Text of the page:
Our differences needn’t divide us. In fact, research by the Social Integration Commission shows that the opposite can be true – when people from different walks of life meet, mix and lead interconnected lives, trust grows and communities flourish.

 SportBut how do we make sure we meet people from different backgrounds to ourselves? Even better, how can we do this while working towards a common goal? For many, the answer is through sport.

Last month, a piece in The Guardian demonstrated the role football can play in helping recently-arrived asylum seekers integrate into British life and find a place in their new community. The team profiled in the piece, the All Blacks, are made up of young British people and teenage asylum seekers who arrived in the UK alone – all have been, or are, in care. Their manager, Alex Jones, says: “When you’re playing football, everyone is equal.” Absolutely.

Those of us living in industrialised nations are increasingly mixing in circles made up of ‘people like us’ – people of the same faith, ethnicity and generation and from the same culture, educational background and income bracket. We need to harness the broad appeal of sports programmes like the All Blacks, but this needs to be supported by a community infrastructure that generates a shared identity through shared experiences.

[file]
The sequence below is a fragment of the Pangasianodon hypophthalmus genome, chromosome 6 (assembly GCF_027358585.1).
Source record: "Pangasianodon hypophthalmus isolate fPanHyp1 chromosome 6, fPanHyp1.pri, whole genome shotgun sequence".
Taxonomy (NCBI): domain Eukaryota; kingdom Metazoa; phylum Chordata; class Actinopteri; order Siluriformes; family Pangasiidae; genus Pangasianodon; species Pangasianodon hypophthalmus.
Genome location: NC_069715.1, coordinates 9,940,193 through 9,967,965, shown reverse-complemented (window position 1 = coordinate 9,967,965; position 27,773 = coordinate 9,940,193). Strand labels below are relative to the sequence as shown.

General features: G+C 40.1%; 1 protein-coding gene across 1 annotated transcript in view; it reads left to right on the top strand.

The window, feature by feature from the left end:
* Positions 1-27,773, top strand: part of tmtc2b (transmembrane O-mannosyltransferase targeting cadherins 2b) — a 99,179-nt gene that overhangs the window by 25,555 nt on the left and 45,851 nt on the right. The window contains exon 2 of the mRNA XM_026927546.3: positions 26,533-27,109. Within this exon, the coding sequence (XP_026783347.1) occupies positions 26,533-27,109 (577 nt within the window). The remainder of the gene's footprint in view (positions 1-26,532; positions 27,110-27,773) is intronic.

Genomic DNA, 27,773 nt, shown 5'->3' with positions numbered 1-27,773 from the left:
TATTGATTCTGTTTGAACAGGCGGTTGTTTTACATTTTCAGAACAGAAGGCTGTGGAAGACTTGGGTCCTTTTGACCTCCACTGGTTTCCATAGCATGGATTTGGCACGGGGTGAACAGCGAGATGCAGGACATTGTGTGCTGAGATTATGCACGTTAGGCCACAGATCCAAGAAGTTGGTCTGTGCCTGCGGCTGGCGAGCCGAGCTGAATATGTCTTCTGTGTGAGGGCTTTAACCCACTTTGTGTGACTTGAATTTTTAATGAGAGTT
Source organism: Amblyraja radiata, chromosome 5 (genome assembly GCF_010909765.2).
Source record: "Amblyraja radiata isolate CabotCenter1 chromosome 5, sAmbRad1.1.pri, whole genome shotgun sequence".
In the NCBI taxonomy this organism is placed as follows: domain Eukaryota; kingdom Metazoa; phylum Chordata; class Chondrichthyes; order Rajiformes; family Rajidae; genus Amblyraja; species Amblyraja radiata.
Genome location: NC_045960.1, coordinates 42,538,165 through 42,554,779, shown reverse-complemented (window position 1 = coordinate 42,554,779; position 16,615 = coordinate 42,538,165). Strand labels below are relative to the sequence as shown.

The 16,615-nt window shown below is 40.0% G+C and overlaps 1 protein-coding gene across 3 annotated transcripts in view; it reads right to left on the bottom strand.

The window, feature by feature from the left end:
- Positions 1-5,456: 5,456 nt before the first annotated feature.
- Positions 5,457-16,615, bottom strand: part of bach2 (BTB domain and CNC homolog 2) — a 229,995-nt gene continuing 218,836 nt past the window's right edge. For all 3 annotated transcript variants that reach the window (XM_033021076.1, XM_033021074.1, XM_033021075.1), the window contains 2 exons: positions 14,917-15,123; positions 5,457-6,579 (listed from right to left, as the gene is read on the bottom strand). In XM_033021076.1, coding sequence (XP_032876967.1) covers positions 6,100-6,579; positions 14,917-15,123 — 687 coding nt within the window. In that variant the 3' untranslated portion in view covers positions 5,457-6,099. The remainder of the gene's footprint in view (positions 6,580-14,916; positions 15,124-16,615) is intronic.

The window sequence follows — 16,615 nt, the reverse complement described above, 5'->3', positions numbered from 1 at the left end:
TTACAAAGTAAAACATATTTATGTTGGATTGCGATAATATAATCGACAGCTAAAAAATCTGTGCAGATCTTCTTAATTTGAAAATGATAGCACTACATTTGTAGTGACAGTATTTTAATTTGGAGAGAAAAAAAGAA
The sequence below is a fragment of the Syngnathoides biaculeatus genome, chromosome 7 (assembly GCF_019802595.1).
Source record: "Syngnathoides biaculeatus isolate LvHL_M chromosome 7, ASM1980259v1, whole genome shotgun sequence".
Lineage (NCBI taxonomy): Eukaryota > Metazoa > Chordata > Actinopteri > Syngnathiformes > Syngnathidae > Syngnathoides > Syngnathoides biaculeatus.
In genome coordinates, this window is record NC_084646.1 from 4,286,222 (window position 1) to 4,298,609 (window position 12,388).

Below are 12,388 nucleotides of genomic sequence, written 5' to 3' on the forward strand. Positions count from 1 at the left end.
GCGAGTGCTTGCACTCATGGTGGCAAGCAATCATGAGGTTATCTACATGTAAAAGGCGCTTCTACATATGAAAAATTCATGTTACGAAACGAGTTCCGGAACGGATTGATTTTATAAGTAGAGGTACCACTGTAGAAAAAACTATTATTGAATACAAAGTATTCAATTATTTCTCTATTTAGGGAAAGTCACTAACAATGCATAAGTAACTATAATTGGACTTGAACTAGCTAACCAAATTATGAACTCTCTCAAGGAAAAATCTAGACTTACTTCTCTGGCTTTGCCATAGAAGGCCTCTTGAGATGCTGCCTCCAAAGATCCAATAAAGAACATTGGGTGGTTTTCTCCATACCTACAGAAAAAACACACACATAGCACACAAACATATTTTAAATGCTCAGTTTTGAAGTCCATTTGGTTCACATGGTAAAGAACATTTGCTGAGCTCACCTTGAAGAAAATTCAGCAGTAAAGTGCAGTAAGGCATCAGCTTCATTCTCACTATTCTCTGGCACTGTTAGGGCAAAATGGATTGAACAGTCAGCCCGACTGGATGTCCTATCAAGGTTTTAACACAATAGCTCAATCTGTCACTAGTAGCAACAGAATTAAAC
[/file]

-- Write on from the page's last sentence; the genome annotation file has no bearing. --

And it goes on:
From Kenya to Northern Ireland, team sports contests have built bridges between communities by fostering a culture of co-operation and friendly competition. In fact, studies show that the emotions triggered by playing sports can accelerate the bonding process and reduce anxiety.

The government’s Sporting Future Strategy – a cross-governmental plan produced at the end of 2015 which outlines the positive outcomes brought about through sport, and how the sector can be supported to achieve them – recognises this. The Strategy emphasises the role sport plays in bringing people together, often from different backgrounds, and increasing social trust within communities. Let’s build on this and make sport a central pillar of a national social integration strategy in the next parliament.

The next parliament’s social integration strategy should provide support for fantastic programmes like the All Blacks, but it should also be explicit in its formulation as a strategy for all – one that aims to forge a Britain at ease with itself, in which people from all backgrounds are encouraged to meet, mix and lead interconnected lives.

Nicholas Plumb


1 Ramsbotham, O, Woodhouse, T and Miall, T, 2011, Contemporary Conflict Resolution, Cambridge: Polity